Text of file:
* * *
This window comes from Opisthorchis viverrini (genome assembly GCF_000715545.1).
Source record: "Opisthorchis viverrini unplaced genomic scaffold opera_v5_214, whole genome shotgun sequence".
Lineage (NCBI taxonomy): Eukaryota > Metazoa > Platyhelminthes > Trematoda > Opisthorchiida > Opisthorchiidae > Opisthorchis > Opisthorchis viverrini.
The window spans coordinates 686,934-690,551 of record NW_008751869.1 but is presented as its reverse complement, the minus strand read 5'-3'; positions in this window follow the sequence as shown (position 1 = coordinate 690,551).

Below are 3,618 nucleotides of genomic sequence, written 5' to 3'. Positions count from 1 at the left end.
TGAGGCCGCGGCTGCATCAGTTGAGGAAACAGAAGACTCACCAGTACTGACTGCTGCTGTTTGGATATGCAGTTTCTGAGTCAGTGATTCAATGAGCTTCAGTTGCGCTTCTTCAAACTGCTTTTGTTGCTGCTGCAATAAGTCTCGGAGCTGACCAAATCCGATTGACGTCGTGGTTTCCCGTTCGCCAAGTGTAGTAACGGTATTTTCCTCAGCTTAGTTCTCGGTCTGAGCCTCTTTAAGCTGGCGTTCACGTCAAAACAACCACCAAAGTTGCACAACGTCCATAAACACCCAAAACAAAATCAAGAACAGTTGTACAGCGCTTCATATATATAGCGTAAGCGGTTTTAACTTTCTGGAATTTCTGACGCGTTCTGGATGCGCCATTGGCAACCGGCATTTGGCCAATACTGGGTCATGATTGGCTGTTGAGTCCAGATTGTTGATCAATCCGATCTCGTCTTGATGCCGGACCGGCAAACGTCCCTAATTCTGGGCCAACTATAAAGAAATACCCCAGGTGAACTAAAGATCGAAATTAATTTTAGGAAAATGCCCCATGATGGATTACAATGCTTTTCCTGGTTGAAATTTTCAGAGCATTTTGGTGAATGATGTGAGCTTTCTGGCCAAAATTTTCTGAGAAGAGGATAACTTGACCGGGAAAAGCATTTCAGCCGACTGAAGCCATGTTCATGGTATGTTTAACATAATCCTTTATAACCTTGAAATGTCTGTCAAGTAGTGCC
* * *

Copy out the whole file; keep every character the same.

This window comes from Opisthorchis viverrini (genome assembly GCF_000715545.1).
Source record: "Opisthorchis viverrini unplaced genomic scaffold opera_v5_214, whole genome shotgun sequence".
Lineage (NCBI taxonomy): Eukaryota > Metazoa > Platyhelminthes > Trematoda > Opisthorchiida > Opisthorchiidae > Opisthorchis > Opisthorchis viverrini.
The window spans coordinates 686,934-690,551 of record NW_008751869.1 but is presented as its reverse complement, the minus strand read 5'-3'; positions in this window follow the sequence as shown (position 1 = coordinate 690,551).

Below are 3,618 nucleotides of genomic sequence, written 5' to 3'. Positions count from 1 at the left end.
TGAGGCCGCGGCTGCATCAGTTGAGGAAACAGAAGACTCACCAGTACTGACTGCTGCTGTTTGGATATGCAGTTTCTGAGTCAGTGATTCAATGAGCTTCAGTTGCGCTTCTTCAAACTGCTTTTGTTGCTGCTGCAATAAGTCTCGGAGCTGACCAAATCCGATTGACGTCGTGGTTTCCCGTTCGCCAAGTGTAGTAACGGTATTTTCCTCAGCTTAGTTCTCGGTCTGAGCCTCTTTAAGCTGGCGTTCACGTCAAAACAACCACCAAAGTTGCACAACGTCCATAAACACCCAAAACAAAATCAAGAACAGTTGTACAGCGCTTCATATATATAGCGTAAGCGGTTTTAACTTTCTGGAATTTCTGACGCGTTCTGGATGCGCCATTGGCAACCGGCATTTGGCCAATACTGGGTCATGATTGGCTGTTGAGTCCAGATTGTTGATCAATCCGATCTCGTCTTGATGCCGGACCGGCAAACGTCCCTAATTCTGGGCCAACTATAAAGAAATACCCCAGGTGAACTAAAGATCGAAATTAATTTTAGGAAAATGCCCCATGATGGATTACAATGCTTTTCCTGGTTGAAATTTTCAGAGCATTTTGGTGAATGATGTGAGCTTTCTGGCCAAAATTTTCTGAGAAGAGGATAACTTGACCGGGAAAAGCATTTCAGCCGACTGAAGCCATGTTCATGGTATGTTTAACATAATCCTTTATAACCTTGAAATGTCTGTCAAGTAGTGCC